Colloquium 2: Laura Grestenberger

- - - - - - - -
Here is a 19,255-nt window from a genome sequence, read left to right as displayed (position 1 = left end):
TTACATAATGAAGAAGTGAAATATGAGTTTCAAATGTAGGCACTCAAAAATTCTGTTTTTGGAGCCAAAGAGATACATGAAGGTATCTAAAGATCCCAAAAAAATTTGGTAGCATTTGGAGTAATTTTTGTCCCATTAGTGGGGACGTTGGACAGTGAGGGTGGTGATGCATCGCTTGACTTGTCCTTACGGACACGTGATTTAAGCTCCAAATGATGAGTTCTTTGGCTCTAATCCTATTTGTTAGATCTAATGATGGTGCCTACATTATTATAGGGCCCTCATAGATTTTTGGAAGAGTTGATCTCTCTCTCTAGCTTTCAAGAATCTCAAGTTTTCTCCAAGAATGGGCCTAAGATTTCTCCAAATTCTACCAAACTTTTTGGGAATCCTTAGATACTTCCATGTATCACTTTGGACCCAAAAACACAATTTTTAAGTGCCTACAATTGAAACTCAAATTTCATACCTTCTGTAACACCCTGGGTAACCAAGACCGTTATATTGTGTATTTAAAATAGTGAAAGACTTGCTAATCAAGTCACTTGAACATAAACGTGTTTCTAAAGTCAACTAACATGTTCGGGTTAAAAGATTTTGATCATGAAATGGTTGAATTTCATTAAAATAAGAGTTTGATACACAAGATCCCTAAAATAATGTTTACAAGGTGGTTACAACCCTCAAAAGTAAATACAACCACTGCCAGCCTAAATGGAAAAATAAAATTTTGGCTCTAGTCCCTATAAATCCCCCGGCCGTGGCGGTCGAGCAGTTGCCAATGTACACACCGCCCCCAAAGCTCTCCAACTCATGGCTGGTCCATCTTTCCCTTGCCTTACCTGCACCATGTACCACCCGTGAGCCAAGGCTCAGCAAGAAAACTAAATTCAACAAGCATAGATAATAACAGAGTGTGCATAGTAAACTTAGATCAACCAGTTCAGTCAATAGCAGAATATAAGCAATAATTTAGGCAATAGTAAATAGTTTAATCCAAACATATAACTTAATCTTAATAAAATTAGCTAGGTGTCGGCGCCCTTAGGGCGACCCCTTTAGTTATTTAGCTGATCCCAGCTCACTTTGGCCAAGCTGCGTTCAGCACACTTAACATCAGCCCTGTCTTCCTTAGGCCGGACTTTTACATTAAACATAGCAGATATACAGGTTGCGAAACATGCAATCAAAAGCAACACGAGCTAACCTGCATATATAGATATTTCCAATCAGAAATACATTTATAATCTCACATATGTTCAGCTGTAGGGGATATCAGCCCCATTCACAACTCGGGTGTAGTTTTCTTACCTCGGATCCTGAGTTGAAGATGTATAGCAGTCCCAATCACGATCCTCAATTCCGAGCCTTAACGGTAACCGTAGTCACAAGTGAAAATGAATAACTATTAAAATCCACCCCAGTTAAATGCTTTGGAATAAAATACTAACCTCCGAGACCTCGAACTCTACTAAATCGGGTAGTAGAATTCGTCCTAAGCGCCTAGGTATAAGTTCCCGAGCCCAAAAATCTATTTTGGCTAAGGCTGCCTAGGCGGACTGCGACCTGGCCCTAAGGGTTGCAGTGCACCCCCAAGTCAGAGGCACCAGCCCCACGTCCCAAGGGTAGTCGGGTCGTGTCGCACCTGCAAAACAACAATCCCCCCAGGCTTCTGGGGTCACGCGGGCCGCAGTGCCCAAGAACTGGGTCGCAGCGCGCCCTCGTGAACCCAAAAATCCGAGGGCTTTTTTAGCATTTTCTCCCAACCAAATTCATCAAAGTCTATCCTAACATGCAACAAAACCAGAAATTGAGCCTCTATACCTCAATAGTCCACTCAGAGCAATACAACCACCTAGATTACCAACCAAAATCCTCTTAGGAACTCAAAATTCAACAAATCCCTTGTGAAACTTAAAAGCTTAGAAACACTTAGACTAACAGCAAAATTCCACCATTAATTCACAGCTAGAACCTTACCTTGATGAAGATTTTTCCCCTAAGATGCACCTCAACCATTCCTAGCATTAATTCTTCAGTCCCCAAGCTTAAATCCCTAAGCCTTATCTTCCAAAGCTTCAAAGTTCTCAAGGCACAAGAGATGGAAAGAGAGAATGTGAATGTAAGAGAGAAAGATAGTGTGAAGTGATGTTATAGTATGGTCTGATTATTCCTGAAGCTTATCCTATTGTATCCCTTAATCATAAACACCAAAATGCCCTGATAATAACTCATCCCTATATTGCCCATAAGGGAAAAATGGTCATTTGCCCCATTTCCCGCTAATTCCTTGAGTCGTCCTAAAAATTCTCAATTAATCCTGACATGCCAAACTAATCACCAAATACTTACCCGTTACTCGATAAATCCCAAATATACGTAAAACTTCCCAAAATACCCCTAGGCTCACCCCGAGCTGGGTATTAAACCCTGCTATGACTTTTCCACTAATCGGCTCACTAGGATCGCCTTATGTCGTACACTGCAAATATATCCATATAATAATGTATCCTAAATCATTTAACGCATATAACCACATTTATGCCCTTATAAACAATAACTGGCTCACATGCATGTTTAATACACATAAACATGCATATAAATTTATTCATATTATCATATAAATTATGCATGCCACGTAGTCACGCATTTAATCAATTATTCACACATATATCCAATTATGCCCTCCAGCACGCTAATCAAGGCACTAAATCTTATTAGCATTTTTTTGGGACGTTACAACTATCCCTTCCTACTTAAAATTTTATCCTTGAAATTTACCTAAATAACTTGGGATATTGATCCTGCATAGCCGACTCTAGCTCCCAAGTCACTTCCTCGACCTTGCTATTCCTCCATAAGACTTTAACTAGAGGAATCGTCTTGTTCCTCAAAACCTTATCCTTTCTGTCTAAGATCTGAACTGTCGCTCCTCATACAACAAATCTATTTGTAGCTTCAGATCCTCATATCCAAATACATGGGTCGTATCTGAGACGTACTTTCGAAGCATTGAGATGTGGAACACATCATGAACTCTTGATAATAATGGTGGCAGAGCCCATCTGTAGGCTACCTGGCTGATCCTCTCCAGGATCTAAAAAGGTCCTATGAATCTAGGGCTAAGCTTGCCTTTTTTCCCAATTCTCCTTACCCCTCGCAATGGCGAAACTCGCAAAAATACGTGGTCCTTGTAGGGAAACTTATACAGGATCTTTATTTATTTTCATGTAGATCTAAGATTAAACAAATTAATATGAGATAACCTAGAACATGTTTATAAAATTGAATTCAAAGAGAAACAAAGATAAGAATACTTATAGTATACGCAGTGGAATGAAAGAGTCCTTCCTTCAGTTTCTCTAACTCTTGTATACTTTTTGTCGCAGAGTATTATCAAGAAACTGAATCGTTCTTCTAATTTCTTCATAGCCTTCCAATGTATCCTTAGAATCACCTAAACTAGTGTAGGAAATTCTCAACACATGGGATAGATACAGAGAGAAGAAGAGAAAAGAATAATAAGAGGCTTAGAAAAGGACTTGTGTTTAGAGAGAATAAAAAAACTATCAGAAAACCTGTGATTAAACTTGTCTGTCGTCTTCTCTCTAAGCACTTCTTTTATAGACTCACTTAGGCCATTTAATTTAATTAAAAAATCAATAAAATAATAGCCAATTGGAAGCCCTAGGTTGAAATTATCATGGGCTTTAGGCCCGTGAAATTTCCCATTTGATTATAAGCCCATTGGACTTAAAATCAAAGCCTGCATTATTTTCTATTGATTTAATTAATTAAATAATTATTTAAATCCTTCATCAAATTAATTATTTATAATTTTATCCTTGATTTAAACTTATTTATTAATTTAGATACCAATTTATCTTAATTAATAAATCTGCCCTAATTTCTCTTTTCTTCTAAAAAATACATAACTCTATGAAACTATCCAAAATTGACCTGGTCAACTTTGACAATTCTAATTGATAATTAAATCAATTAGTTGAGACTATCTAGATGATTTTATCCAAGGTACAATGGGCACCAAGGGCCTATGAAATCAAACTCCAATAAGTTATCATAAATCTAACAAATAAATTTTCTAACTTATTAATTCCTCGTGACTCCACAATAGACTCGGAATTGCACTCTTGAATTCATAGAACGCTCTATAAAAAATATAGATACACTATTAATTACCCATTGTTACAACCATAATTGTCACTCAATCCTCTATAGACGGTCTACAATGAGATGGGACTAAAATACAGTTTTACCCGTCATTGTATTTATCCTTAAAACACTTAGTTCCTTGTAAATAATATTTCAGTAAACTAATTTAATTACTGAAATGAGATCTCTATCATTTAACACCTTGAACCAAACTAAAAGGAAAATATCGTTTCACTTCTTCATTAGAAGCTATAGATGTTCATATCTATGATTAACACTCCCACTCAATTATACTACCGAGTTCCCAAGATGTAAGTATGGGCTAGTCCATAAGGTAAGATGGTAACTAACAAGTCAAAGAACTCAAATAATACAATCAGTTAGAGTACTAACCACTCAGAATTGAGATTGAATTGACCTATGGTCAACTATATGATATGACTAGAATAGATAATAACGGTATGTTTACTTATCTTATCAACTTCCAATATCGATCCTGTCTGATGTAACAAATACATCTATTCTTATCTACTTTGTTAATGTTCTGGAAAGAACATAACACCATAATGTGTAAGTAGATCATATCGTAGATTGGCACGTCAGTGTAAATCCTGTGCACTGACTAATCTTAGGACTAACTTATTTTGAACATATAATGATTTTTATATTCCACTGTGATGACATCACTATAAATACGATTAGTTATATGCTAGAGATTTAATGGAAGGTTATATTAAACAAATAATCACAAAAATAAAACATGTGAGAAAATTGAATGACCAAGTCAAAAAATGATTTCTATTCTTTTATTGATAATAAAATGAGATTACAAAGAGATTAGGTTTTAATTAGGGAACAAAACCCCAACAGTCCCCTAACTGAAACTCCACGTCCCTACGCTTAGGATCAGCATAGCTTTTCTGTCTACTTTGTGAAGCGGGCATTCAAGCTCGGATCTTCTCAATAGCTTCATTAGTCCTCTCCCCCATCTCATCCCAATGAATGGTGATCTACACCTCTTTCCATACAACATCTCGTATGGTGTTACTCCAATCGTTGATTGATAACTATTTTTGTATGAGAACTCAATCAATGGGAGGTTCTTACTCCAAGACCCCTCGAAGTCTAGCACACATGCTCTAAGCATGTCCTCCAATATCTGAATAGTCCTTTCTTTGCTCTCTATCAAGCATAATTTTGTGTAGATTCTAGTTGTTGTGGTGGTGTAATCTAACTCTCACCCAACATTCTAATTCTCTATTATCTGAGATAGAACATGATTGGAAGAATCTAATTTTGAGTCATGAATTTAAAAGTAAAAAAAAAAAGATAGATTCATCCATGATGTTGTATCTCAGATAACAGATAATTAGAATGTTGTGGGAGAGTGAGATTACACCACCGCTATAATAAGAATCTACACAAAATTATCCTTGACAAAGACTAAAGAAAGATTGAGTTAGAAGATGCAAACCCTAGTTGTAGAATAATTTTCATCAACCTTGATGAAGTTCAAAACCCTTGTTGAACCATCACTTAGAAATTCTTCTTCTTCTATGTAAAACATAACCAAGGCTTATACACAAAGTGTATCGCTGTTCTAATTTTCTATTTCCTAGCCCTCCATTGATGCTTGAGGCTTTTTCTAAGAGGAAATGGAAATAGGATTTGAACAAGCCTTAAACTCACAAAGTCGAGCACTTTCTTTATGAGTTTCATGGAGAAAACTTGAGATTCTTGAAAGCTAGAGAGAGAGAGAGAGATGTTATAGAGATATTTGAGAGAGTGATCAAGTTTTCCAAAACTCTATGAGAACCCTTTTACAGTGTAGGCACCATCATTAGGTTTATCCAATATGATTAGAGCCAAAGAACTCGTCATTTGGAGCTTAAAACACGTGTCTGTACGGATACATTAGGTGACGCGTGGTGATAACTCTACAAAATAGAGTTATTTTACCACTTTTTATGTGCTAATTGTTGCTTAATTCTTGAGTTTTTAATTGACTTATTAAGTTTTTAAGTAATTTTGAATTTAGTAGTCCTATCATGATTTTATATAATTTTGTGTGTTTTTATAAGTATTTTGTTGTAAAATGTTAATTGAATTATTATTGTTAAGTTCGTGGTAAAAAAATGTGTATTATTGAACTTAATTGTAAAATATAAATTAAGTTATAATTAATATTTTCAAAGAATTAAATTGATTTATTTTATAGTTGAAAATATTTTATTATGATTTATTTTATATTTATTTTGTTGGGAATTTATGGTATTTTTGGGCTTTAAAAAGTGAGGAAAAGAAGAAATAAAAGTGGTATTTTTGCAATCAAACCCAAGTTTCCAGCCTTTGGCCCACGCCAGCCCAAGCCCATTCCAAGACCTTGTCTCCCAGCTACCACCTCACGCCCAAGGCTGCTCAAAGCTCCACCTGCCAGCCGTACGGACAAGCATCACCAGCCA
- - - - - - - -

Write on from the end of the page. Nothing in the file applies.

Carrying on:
Anagnostopoulou (2003) argues in her seminal paper “Participles and Voice” that the properties of Modern Greek and German participles are determined by different levels of incorporation of functional structure: in target state participles, the nominalizer attaches directly to the root and does not include the functional projection Voice, while in result state participles, it does include VoiceP. Building on this insight and subsequent work (e.g., Alexiadou & Anagnostopoulou 2008), I argue that this approach to the architecture of participles makes interesting predictions with respect to voice mismatches (“deponency”). We expect that voice mismatches are preserved in nominalizations that include VoiceP, but disappear in nominalizations that do not include VoiceP. I argue that the syntax of deponent participles in Hittite, Vedic Sanskrit, Ancient & Modern Greek and Latin confirms this prediction and makes it possible to pinpoint exactly where and why voice mismatches occur.



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